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Would those ads likely have run in the A or B section if there were no Capital? Probably. But you have to believe a section geared toward political junkies is a more appealing environment for all three advertisers. For the first two, it’s obvious. For Steward Health Care, it’s a bit more oblique.

From Bruce Mohl’s CommonWealth piece last month on why Steward “is missing from the group of health care competitors that have banded together to fight the consent agreement negotiated by Partners HealthCare and Attorney General Martha Coakley”:

Some think the company decided to sit this one out because of its close ties to Coakley. The attorney general in 2010 approved the acquisition by Cerberus/Steward of six Caritas Christi hospitals owned by the Boston archdiocese. Coakley also retains some regulatory oversight over Steward, including a say in whether the health care system can shut down any of its hospitals.

Steward executives, led by CEO Ralph de la Torre, gave big to Coakley when she ran for the US Senate in 2010 and ponied up again earlier this year as she mounted her run for governor. Campaign finance records indicate de la Torre and his wife Wing led a group of Steward executives and spouses who made $500 donations to Coakley on February 26. More Steward officials contributed to Coakley in late March.

In all, Steward executives have contributed more than $18,000 to Coakley since late last year. No other health care system has taken such an interest in the gubernatorial campaign, which may help explain why Steward is less interested in the legal fight over the Partners expansion plans.

 

Interesting. But back to the original question: Why Capital with an a? Maybe because that’s what it hauls in.

P.S. Needless to say, none of the above ads ran in the Boston Herald.


Shirley the Herald’s Kidding About Grossman’s Mom

August 5, 2014

From our You Never Call, You Never Write desk

There’s been a lot of hoopla about the Super PAC called Mass Forward, which has been ad-whacking gubernatorial candidate Martha Coakley (D-The Weeds) on behalf of gubernatorial hopeful Steve Grossman (D-Everywhere Else). State lawmakers passed a law last week forcing independent expenditure groups to disclose their donors, and the latest ad from Mass Forward does.

 

 

Freeze-frame with disclosure:

 

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Of course the name that jumps right out at you – and the local dailies – is Shirley Grossman. Subsequently this Matt Stout piece appeared in the Boston Herald delivered to the hardreading staff this morning.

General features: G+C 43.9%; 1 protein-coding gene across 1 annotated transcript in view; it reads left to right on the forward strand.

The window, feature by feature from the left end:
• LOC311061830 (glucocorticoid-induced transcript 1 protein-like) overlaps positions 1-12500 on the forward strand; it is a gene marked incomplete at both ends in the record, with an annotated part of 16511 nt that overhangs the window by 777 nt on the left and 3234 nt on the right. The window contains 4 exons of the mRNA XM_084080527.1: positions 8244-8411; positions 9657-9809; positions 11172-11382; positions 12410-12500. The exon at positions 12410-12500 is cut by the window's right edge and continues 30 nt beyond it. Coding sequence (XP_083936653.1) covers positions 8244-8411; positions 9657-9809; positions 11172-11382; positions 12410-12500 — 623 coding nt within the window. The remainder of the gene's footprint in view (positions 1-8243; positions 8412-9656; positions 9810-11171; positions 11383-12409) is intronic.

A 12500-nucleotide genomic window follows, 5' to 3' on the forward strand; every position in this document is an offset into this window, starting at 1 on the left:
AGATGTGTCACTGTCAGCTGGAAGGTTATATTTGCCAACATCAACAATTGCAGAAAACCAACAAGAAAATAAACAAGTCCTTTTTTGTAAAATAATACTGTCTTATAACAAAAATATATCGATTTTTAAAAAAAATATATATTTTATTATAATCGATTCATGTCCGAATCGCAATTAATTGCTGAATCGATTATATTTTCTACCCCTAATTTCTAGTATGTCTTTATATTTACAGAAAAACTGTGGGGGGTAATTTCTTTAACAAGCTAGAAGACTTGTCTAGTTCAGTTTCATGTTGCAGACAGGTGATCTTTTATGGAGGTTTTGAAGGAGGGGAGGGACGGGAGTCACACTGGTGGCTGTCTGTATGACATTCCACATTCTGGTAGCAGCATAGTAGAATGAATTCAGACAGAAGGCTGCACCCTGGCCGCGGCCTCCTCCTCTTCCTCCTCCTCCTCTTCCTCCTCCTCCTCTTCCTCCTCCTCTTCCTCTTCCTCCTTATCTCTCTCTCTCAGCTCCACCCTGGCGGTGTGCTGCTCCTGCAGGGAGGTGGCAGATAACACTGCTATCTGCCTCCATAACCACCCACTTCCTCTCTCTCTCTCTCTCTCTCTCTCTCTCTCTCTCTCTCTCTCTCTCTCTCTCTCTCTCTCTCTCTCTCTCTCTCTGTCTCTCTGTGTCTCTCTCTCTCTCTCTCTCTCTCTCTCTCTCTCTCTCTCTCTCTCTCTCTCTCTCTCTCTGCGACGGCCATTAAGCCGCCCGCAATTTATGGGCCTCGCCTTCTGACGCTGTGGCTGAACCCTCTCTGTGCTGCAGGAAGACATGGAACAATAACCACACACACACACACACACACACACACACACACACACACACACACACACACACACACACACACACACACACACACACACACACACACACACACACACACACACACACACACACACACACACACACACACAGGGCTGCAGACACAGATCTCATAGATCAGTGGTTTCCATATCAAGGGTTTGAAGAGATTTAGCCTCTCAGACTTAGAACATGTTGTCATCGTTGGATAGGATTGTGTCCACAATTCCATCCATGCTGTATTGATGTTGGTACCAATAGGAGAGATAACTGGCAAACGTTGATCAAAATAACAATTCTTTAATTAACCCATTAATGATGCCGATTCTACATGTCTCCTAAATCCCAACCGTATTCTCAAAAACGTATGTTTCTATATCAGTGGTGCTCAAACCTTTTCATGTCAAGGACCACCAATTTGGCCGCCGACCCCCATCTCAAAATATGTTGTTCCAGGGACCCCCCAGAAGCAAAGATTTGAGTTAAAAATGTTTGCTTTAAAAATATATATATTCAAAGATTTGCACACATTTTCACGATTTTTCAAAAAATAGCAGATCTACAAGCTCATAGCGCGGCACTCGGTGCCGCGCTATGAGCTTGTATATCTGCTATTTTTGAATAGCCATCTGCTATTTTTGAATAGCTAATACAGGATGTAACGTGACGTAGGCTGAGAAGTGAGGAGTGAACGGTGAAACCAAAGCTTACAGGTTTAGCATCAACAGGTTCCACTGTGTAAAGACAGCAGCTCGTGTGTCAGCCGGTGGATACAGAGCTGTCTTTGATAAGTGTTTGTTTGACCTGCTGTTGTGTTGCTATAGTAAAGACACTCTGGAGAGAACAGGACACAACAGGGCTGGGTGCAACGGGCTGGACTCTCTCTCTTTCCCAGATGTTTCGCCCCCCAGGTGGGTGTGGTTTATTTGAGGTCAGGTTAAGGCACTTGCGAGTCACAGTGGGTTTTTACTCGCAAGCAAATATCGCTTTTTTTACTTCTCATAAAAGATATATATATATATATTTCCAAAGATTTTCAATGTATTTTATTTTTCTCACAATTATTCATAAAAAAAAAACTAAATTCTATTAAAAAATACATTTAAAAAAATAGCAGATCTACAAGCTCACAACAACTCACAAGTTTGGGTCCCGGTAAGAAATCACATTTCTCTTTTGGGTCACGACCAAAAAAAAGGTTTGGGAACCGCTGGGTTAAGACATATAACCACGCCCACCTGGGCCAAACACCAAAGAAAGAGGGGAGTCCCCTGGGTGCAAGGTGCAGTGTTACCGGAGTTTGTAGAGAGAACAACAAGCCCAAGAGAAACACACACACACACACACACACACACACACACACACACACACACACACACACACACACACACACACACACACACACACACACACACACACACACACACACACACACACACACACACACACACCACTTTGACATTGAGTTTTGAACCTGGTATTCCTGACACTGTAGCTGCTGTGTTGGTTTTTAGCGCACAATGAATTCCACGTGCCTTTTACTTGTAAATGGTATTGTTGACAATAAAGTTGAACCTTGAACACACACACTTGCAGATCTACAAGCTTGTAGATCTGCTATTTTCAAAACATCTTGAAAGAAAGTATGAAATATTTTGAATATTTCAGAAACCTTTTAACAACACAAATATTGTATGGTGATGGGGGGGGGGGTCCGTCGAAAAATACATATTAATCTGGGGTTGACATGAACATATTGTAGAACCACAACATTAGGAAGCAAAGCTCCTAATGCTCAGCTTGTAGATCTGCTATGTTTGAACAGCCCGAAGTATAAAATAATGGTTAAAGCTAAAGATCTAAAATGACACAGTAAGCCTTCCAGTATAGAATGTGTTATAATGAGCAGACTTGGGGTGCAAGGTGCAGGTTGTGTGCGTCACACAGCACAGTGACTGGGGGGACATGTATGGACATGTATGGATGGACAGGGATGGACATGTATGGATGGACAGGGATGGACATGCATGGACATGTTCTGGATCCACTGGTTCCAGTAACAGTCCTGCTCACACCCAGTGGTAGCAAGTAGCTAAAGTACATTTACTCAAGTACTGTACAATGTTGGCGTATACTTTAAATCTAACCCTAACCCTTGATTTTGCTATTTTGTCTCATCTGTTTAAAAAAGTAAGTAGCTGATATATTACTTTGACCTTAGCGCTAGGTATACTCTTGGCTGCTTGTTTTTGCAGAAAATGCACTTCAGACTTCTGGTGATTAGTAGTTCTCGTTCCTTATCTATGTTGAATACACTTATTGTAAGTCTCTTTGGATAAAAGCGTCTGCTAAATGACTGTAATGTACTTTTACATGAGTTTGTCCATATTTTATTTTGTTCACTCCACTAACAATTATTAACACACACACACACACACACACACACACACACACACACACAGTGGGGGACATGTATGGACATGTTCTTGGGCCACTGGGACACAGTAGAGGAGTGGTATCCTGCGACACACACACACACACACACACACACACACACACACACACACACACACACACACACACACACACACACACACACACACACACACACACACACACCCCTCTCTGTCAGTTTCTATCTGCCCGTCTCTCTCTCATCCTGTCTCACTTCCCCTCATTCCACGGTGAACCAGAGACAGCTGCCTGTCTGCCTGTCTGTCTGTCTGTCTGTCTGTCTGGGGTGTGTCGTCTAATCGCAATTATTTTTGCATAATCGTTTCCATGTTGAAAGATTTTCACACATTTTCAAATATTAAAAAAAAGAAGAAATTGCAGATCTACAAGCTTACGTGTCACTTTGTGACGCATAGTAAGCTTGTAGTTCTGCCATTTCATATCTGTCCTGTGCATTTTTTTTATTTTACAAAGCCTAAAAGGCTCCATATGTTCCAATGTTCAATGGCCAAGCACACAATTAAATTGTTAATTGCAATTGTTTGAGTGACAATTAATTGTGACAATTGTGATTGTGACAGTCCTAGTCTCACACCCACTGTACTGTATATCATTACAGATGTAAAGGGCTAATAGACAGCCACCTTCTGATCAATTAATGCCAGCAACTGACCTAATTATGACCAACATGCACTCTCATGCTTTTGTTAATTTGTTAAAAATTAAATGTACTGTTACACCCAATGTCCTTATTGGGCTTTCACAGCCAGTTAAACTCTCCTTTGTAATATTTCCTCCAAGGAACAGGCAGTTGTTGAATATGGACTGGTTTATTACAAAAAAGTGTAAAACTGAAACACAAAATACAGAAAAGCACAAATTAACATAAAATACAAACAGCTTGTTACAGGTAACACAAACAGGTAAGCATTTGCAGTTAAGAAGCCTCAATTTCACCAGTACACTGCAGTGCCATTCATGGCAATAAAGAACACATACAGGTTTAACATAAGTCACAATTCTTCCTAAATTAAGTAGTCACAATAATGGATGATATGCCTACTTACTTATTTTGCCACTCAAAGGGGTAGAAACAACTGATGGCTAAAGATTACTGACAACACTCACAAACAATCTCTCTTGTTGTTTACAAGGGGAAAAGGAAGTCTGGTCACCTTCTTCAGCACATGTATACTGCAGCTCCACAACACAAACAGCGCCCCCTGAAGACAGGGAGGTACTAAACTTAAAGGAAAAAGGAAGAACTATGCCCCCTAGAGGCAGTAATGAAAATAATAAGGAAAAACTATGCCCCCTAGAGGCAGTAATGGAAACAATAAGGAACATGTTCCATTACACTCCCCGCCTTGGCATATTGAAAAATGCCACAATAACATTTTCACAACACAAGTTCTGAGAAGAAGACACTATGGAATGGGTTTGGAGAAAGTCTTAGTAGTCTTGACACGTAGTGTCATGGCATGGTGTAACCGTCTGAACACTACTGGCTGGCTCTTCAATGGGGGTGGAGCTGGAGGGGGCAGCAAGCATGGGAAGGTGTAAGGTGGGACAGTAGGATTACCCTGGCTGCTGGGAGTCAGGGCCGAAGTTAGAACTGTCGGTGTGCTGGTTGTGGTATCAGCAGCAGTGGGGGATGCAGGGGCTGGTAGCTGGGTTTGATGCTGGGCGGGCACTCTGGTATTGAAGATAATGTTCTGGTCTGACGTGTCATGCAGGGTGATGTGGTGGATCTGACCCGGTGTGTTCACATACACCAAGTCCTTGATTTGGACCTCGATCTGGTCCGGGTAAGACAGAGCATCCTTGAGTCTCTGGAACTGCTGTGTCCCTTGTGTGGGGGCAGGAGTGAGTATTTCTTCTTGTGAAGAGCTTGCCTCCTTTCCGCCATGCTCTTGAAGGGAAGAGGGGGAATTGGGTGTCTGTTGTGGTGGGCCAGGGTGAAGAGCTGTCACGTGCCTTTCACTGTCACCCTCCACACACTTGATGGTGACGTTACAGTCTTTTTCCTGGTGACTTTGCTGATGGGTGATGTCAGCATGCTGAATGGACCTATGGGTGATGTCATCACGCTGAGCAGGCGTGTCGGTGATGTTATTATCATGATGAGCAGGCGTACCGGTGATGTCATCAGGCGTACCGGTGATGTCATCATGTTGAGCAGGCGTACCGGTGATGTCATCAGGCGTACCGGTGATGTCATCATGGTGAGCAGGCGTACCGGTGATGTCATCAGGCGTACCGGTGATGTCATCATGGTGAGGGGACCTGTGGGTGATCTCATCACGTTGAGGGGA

A woman with the same name as the mother of state treasurer and gubernatorial candidate Steve Grossman is among the top donors to a Super PAC backing his candidacy.

But the Grossman campaign is refusing to confirm whether the Shirley Grossman listed as a leading contributor to the Mass Forward Super PAC is Grossman’s mother, whose name is also Shirley Grossman . . .

Grossman’s campaign acknowledged that the candidate’s mother has the same name, but otherwise declined comment.

 

But here’s what’s on the Herald website (and in later editions of the paper) now, complete with That’s Just So Mean! photo:

Steve Grossman’s mom a top donor for Super PAC

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State Treasurer Steve Grossman’s 92-year-old mom is a leading donor to a super PAC backing his gubernatorial campaign, the candidate confirmed last night.

“I can tell you, having had the first and only conversation I’ll have with my mother about her contribution this afternoon, she said, ‘Yeah, it was me. I do what I believe is appropriate with my money.’ I said you’re entitled to do what you want, I don’t want to know anything else.”

Grossman said he made the call after donor names were released in a PAC ad, and news broke on Bostonherald.com that his mother was a donor. He said neither he nor his campaign aides were previously aware of her donation, which prompted their cryptic response yesterday, when they would only confirm that Shirley Grossman is his mother’s name. He said he didn’t ask how much she donated.

 

Crosstown, the Boston Globe had the bright idea of going straight to the source from the start, resulting in this Akilah Johnson piece:

New law identifies Super PAC donors

A new state campaign finance law forced the release of the top five donors to a political action committee supporting state Treasurer Steve Grossman’s gubernatorial bid. Among them: his mother.

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“I’m not young. I’m old, and I haven’t been able to do anything for the campaign, and I believe in Steve,” Shirley Grossman said in an interview. “I thought it over. I’m 92 years old. What could I do? I can’t go house to house.”

So, she decided to write a check to the Mass Forward political action committee.

On Monday, she wouldn’t say how much she had contributed, describing it only as “a lot of money.”

 

The moral of this story: Call your (or someone else’s) mother.